Exciter (from the English Exciter), also called a harmonic exciter (harmonic exciter), psychoacoustic processor (psychoacoustic processor), enhancer (enhancer) and acoustic exciter (aural exciter) is a processing device used for the harmonious synthesis of high-frequency signals, using thin harmonic distortion.
This harmonic synthesis is to create higher harmonics based on lower signal frequencies. Typically, noise is not present in different frequency bands in equal amounts, and harmonics obtained from a clean frequency band will be clearer. Less commonly, exciters (enhancers) are used to synthesize low-frequency harmonics in order to simulate deep bass.
Sound processed by an exciter becomes more “pure”, “transparent”, “voluminous”, “warmer” than the original, and also spatially more localized. All these properties are enclosed in quotation marks, since they are perceived by a person subjectively. Also, subjectively, this is similar to adding high frequencies, although an increase in level is barely measurable. Too much “improvement” in signal quality using an exciter significantly degrades the sound, gives unnaturalness, distortion and irritates the human hearing.
A special case of excitation is “saturation” (saturation), which is the effect of saturation of the signal with even harmonics.
The effect of excitation by the American company Aphex is discovered. She developed a device called Aural Exciter. The name “exciter” is protected by copyright, so other manufacturers usually call their similar devices “enhancer” or “psychoacoustic processor”).
Initially, exciters were made on the basis of tube amplifiers, but now they exist in the form of digital processors.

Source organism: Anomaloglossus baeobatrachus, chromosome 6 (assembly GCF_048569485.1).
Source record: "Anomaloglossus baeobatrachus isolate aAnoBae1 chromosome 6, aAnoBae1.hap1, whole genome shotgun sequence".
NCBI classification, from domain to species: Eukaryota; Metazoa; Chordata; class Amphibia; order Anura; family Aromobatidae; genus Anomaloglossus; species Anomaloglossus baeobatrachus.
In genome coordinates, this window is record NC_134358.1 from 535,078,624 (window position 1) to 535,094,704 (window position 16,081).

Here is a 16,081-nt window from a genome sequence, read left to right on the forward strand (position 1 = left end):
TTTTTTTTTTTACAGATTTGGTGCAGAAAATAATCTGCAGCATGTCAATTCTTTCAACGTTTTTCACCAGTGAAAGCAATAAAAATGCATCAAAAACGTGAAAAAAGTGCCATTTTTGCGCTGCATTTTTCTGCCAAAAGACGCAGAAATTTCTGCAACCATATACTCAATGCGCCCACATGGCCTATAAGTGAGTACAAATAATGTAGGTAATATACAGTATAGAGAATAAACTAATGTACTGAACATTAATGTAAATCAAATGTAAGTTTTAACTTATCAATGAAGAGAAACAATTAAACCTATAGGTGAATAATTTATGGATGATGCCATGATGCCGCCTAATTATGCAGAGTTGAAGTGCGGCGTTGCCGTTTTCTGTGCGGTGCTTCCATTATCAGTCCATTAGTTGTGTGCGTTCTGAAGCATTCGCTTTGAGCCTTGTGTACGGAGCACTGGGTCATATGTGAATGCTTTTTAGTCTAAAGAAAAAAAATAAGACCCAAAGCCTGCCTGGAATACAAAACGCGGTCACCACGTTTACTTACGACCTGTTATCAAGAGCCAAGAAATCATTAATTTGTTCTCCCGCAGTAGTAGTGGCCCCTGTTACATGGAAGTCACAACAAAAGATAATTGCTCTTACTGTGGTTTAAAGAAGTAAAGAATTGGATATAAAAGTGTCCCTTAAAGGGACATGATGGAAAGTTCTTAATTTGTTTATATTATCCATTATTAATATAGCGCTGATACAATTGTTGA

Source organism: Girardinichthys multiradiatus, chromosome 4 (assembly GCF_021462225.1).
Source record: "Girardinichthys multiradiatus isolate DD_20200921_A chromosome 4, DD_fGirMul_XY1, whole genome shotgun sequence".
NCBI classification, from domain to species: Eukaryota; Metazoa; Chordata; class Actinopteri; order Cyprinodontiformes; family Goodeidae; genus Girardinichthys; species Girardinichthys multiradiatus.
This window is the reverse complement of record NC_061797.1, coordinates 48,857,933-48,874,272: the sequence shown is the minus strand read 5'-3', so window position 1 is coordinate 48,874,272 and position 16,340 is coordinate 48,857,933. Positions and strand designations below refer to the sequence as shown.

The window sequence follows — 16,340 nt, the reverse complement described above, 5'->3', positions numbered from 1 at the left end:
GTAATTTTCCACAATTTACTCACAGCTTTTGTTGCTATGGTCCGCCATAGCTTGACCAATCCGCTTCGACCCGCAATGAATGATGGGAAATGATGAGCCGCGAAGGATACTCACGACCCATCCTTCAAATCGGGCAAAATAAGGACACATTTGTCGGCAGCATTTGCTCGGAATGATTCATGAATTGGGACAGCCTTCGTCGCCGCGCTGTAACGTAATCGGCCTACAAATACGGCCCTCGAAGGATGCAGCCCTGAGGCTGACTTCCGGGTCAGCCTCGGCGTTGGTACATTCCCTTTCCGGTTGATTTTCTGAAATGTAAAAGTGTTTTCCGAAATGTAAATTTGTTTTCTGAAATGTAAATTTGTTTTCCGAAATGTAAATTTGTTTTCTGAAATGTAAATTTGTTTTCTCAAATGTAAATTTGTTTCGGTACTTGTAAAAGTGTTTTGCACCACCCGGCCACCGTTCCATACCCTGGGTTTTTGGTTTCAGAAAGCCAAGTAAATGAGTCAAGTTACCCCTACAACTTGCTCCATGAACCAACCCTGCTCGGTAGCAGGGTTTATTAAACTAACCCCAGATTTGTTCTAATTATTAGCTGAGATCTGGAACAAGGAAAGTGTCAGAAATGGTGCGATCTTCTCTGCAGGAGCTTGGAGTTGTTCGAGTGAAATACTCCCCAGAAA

The difference between exciters and equalizers
Exciters and enhancers are used to change the tonal qualities of sound. But, unlike the equalizer, which simply enhances or attenuates the frequency found in the signal, enhancers can create new harmonics.
Equalizer does not add additional harmonics to the sound. It is used to amplify or attenuate an existing frequency. An equalizer is used to emphasize the characteristic overtones of musical instruments and amplifies a specific frequency domain. In the case when the required frequencies are initially small, the equalization will not give the desired effect, or together with a weak signal it will remove all unwanted noises.
Unlike the equalizer, the exciter itself completes the higher harmonics, starting from the envelopes of the fundamental tones. That is, there is no amplification of the required frequencies, but a logical addition of new overtones (harmonics).
Exciters, as a rule, create even harmonics that are multiples of 2, (2, 4, 8 …), which, according to auditory sensations, gives clarity and greater expressiveness to the sound, “volume” and “warmth”. While the overall volume remains the same. Unlike harmonizers, which, as a rule, create harmonics in the entire band of the audio signal, exciters make it possible to choose the frequency of enrichment.
But exciters also have an inverse negative property: when listening for a long time, the listener wants to constantly increase the saturation of sound with harmonics, so after some time when listening to sound without an exciter, a recording made with his participation may seem like an oversaturated “mess”.
Now let us turn our attention to tube amplifiers, which are so often presented to us almost as the only devices capable of amplifying sound vibrations “qualitatively” and transmitting all volume, warmth and many other attributed properties.
At present, tube amplifiers are an object of commerce and speculation precisely because the nature of amplification of sound vibrations is based on the excitation mechanism (but usually sellers don’t like to focus on this, because, precisely because of this effect, the “heat” of which given as genuine “quality” manages to attract buyers of expensive equipment). Audiophiles, who are often sellers of tube amplifiers concurrently, claim that transistor sound amplifiers distort the signal, although the harmonic distortion detected by the instruments in almost any modern transistor sound amplifier is many times smaller than that of tube amplifiers.